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Astonishing bioluminescent animals seen during 2-hour underwater descent


In a TED talk by by David Gallo.

The octopuses’ disappearing act is remarkable too. Something else struck me about this film –I’ll let readers notice it.

OT: Sugar, it is not just for breakfast cereal anymore!: Why Sugars May Be the Body's Superstars - December 07, 2011 Excerpt: Sugars are well known as an energy source for our bodies. But did you know that sugar chains made within the body, called glycans, play important roles in just about every aspect of how our cells work? Glycans (help) make sure proteins in the body are folded into the proper shape so they function correctly. They also act as ZIP codes that direct newly made proteins to the right cellular locations. Some glycans on cell surfaces act as anchors that viruses latch onto, while others divert white blood cells to infection sites. Many glycans help relay essential signals needed for the immune system and brain to function. http://www.livescience.com/17349-sugars-glycans-nigms.html Glycans: Where Are They and What Do They Do? - short video http://www.youtube.com/watch?v=BgZ61TxnxKo Glycans rival DNA and proteins in terms of complexity; Glycans: What Makes Them So Special? - The Complexity Of Glycans - short video http://www.youtube.com/watch?v=WXez_OyNBQA New tools developed to unveil mystery of the 'glycome' - June 10, 2012 Excerpt: One of the Least Understood Domains of Biology: The "glycome"—the full set of sugar molecules in living things and even viruses—has been one of the least understood domains of biology. While the glycome encodes key information that regulates things such as cell trafficking events and cell signaling, this information has been relatively difficult to "decode." Unlike proteins, which are relatively straightforward translations of genetic information, functional sugars have no clear counterparts or "templates" in the genome. Their building blocks are simple, diet-derived sugar molecules, and their builders are a set of about 250 enzymes known broadly as glycosyltransferases.,,, http://phys.org/news/2012-06-tools-unveil-mystery-glycome.html Yet Glycans, despite their complexity and importance to cell function, are, like DNA and Proteins, now being found to be 'rather uncooperative' with neo-Darwinian evolution; This Non Scientific Claim Regularly Appears in Evolutionary Peer Reviewed Papers - Cornelius Hunter - April 2012 Excerpt: Indeed these polysaccharides, or glycans, would become rather uncooperative with evolution. As one recent paper explained, glycans show “remarkably discontinuous distribution across evolutionary lineages,” for they “occur in a discontinuous and puzzling distribution across evolutionary lineages.” This dizzying array of glycans can be (i) specific to a particular lineage, (i) similar in very distant lineages, (iii) and conspicuously absent from very restricted taxa only. In other words, the evidence is not what evolution expected. Here is how another paper described early glycan findings: There is also no clear explanation for the extreme complexity and diversity of glycans that can be found on a given glycoconjugate or cell type. Based on the limited information available about the scope and distribution of this diversity among taxonomic groups, it is difficult to see clear trends or patterns consistent with different evolutionary lineages. It appears that closely related species may not necessarily share close similarities in their glycan diversity, and that more derived species may have simpler as well as more complex structures. Intraspecies diversity can also be quite extensive, often without obvious functional relevance. http://darwins-god.blogspot.com/2012/04/this-non-scientific-claim-regularly.html Of related note on the ‘optimality of sugars’; Sugars as the optimal biosynthetic carbon substrate of aqueous life throughout the universe. – Weber AL. – 2000 Excerpt: In this report, we compare the redox and kinetic properties of carbon groups in order to evaluate the relative biosynthetic capability of organic substrates, and to identify the optimal biosubstrate. This analysis revealed that sugars (monocarbonyl alditols) are the optimal biosynthetic substrate because they contain the maximum number of biosynthetically useful high energy electrons/carbon atom while still containing a single carbonyl group needed to kinetically facilitate their conversion to useful biosynthetic intermediates. This conclusion applies to aqueous life throughout the Universe because it is based on invariant aqueous carbon chemistry–primarily, the universal reduction potentials of carbon groups. http://www.ncbi.nlm.nih.gov/pubmed/10836263 bornagain77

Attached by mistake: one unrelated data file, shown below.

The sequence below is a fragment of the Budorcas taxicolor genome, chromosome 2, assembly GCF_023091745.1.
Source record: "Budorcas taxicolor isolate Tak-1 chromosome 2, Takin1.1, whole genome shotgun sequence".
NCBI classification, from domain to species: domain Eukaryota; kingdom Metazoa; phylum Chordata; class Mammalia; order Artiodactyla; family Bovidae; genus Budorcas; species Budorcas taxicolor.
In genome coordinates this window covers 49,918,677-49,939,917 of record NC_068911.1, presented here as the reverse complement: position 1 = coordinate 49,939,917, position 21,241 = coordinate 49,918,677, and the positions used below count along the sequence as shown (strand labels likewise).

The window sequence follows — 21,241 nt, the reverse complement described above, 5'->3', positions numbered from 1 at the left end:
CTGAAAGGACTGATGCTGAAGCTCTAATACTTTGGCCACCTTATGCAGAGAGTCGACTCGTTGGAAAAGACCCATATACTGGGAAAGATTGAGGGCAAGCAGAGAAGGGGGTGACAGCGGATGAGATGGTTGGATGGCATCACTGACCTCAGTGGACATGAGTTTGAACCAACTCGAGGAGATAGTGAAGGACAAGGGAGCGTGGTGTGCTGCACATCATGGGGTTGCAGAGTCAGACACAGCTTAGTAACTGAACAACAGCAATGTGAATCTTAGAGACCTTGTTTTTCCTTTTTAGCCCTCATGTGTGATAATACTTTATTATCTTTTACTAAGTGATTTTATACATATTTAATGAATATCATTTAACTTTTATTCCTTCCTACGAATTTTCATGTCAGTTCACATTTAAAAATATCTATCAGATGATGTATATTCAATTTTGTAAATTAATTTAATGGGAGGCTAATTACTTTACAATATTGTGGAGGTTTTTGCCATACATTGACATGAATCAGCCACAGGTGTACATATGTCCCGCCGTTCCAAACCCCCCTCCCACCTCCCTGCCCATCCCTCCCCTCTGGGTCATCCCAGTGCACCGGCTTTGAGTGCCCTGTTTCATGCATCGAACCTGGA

OT: Bacteria and Evolution - Ian Juby - video http://www.youtube.com/watch?v=DubjzG5r358 bornagain77

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